I veer among being brought to tears by watching a tribute to essential workers, feeling deep fear and sadness, being moved by inspirational words shared on social media or a call from a friend, and feeling infuriated at our nation's horrific response to the pandemic and its seeming disregard for people whose lives are not deemed as valuable. It seems that this pandemic and "Great Pause," as I'm calling it, is resulting in big feelings.
Constantly looking for ways to lift myself up, I'm glad to be able to share two recommendations with you this week:
"Becoming" on Netflix
"Becoming" follows Michelle Obama on her historic book tour last year and delves into her life before and while she was FLOTUS, as the book Becoming does.
I loved Becoming when I read it last year, and Mike and I were extremely fortunate to see Michelle in Portland over a year ago. I cried throughout the event...and the Netflix show.
Never have I encountered a woman with so much grace, wit, elegance, spunk, and intelligence, and each time I read her words or witness her presence, I feel so sad about the situation the country is in right now. She brings hope and warmth wherever she goes.
Heartwarming, moving, and insightful, "Becoming" is totally worth your time and will lift you up even though it might make you feel "verklempt," like it did to me.
"Sugar Calling" Podcast by Cheryl Strayed
"Sugar Calling" is Cheryl Strayed's resurrection of "Dear Sugar," in a format perfect for our times. Cheryl calls an author over 60 years old each week, and they have an intimate conversation similar to the ones Michelle Obama had with her cohost on her book tour events.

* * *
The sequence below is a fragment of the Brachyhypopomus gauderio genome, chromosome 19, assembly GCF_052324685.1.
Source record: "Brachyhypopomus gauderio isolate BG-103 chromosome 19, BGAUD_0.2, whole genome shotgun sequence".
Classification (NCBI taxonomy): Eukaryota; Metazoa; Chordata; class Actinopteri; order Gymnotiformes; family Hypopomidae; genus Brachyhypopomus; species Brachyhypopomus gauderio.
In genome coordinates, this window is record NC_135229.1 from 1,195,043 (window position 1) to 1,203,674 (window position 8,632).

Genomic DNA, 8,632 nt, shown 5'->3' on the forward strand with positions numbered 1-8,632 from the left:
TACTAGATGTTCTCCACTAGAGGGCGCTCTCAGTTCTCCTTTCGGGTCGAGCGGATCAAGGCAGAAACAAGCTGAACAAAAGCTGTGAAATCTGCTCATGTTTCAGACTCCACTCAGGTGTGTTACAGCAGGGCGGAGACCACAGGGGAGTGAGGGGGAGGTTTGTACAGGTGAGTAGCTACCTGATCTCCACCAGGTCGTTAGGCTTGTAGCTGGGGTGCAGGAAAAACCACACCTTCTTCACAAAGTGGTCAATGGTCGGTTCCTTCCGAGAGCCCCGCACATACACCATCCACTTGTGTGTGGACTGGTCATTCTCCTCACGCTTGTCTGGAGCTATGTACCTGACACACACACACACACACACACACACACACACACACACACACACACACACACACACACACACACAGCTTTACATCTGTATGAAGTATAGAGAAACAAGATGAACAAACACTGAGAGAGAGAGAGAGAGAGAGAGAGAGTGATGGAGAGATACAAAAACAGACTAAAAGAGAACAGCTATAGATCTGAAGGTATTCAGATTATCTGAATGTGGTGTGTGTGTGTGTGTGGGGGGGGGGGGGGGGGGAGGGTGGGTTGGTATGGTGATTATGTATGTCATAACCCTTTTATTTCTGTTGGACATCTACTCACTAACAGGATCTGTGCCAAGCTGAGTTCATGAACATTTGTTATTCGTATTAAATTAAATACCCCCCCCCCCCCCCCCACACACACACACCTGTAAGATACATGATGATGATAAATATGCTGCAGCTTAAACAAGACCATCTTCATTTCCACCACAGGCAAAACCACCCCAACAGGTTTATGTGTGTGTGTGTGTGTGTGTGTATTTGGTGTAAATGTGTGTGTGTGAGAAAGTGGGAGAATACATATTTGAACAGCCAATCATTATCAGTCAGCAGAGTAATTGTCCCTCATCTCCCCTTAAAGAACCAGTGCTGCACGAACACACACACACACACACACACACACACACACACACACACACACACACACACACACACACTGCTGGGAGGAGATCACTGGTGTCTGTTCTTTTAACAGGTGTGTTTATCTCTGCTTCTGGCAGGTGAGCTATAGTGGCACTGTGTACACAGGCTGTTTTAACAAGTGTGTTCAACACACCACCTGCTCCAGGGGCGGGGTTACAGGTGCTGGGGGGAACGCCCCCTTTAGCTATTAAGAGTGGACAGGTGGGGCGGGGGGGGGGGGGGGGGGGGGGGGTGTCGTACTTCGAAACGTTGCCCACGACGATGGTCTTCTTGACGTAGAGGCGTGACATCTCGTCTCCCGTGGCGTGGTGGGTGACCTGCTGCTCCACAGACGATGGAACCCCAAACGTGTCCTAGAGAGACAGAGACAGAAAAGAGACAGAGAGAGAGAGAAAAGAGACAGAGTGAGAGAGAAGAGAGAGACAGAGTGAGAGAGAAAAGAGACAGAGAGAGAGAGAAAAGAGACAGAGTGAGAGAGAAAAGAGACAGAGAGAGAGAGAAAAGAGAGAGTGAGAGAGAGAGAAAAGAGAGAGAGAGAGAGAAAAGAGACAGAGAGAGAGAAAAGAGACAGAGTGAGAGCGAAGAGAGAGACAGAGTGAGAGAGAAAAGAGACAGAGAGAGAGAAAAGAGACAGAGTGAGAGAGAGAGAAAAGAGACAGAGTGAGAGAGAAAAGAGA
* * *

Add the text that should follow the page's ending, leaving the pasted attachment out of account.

She has chosen authors whose books have touched her through her life (and mine!). She begins with her mentor, George Saunders, and proceeds to interview Margaret Atwood, Amy Tan, Pico Iyer, Judy Blume, and Alice Walker. As I was walking my dog listening to her interview with Judy Blume and Cheryl explained how seminal Amy's books were when Cheryl was a teen, I felt she was speaking words in my own head. As she tearfully tells Amy Tan that she read The Kitchen God's Wife with her mom before she died, I cried again.
The Color Purple changed my life, and I read everything Alice Walker wrote for many years. But recently I've become disappointed in her, as I've read about anti-semitic statements she's made and her fondness for a British conspiracy theorist, David Icke. Nylah Burton, a Black-Jewish woman, writes about her own ambivalence and disappointment with Alice Walker in The Intelligencer, delving into Walker's difficult marriage to a Jewish man and the racism she experienced from his family. So I listened to the Alice Walker interview with anticipation, but Cheryl Strayed stuck to easy questions. Of all the interviews, I found it the least satisfying...but still worth a listen.
Most of the writers are less upbeat, outgoing, and optimistic than Cheryl Strayed, but the conversations are warm and intimate.
The new podcast drops on Wednesday, and I'm looking forward to seeing who the next interviewee will be. I cannot recommend this podcast highly enough!
Cheryl Strayed and Michelle Obama are both so good for my soul!